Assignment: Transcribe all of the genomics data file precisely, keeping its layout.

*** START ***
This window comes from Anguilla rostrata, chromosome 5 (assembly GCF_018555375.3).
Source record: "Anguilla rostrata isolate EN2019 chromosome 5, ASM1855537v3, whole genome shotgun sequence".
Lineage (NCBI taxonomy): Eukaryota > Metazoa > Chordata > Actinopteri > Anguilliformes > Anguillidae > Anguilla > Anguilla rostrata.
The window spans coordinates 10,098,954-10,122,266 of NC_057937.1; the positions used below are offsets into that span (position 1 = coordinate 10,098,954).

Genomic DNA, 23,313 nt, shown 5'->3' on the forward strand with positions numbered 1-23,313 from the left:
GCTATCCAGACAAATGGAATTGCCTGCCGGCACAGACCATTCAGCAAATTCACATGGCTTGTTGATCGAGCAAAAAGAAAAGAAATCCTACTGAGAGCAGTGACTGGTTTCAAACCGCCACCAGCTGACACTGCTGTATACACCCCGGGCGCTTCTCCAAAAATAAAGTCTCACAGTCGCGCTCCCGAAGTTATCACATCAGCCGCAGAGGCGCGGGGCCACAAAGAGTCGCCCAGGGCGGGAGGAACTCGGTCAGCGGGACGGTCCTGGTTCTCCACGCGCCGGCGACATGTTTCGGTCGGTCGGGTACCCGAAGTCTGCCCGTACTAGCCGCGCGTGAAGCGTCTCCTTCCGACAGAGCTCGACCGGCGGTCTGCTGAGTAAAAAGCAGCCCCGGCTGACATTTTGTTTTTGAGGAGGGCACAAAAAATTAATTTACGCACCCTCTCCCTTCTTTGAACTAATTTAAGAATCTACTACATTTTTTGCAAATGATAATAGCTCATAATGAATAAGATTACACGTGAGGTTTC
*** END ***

This window comes from Anguilla rostrata, chromosome 5 (assembly GCF_018555375.3).
Source record: "Anguilla rostrata isolate EN2019 chromosome 5, ASM1855537v3, whole genome shotgun sequence".
Lineage (NCBI taxonomy): Eukaryota > Metazoa > Chordata > Actinopteri > Anguilliformes > Anguillidae > Anguilla > Anguilla rostrata.
The window spans coordinates 10,098,954-10,122,266 of NC_057937.1; the positions used below are offsets into that span (position 1 = coordinate 10,098,954).

Genomic DNA, 23,313 nt, shown 5'->3' on the forward strand with positions numbered 1-23,313 from the left:
GCTATCCAGACAAATGGAATTGCCTGCCGGCACAGACCATTCAGCAAATTCACATGGCTTGTTGATCGAGCAAAAAGAAAAGAAATCCTACTGAGAGCAGTGACTGGTTTCAAACCGCCACCAGCTGACACTGCTGTATACACCCCGGGCGCTTCTCCAAAAATAAAGTCTCACAGTCGCGCTCCCGAAGTTATCACATCAGCCGCAGAGGCGCGGGGCCACAAAGAGTCGCCCAGGGCGGGAGGAACTCGGTCAGCGGGACGGTCCTGGTTCTCCACGCGCCGGCGACATGTTTCGGTCGGTCGGGTACCCGAAGTCTGCCCGTACTAGCCGCGCGTGAAGCGTCTCCTTCCGACAGAGCTCGACCGGCGGTCTGCTGAGTAAAAAGCAGCCCCGGCTGACATTTTGTTTTTGAGGAGGGCACAAAAAATTAATTTACGCACCCTCTCCCTTCTTTGAACTAATTTAAGAATCTACTACATTTTTTGCAAATGATAATAGCTCATAATGAATAAGATTACACGTGAGGTTTC